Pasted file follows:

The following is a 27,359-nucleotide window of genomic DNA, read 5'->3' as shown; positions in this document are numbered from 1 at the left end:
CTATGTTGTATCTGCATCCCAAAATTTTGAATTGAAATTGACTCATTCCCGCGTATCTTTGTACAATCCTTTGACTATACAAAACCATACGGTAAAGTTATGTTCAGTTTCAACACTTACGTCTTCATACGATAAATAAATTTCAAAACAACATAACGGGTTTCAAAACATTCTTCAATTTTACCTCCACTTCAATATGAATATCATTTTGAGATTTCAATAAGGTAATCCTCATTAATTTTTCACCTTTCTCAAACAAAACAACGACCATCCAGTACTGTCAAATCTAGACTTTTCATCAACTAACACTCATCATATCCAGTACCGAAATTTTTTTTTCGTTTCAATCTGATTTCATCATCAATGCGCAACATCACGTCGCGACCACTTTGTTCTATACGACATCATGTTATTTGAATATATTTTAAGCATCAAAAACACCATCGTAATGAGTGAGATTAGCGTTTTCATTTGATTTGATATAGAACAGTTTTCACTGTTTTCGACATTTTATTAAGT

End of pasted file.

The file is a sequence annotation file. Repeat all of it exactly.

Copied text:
The following is a 27,359-nucleotide window of genomic DNA, read 5'->3' as shown; positions in this document are numbered from 1 at the left end:
CTATGTTGTATCTGCATCCCAAAATTTTGAATTGAAATTGACTCATTCCCGCGTATCTTTGTACAATCCTTTGACTATACAAAACCATACGGTAAAGTTATGTTCAGTTTCAACACTTACGTCTTCATACGATAAATAAATTTCAAAACAACATAACGGGTTTCAAAACATTCTTCAATTTTACCTCCACTTCAATATGAATATCATTTTGAGATTTCAATAAGGTAATCCTCATTAATTTTTCACCTTTCTCAAACAAAACAACGACCATCCAGTACTGTCAAATCTAGACTTTTCATCAACTAACACTCATCATATCCAGTACCGAAATTTTTTTTTCGTTTCAATCTGATTTCATCATCAATGCGCAACATCACGTCGCGACCACTTTGTTCTATACGACATCATGTTATTTGAATATATTTTAAGCATCAAAAACACCATCGTAATGAGTGAGATTAGCGTTTTCATTTGATTTGATATAGAACAGTTTTCACTGTTTTCGACATTTTATTAAGT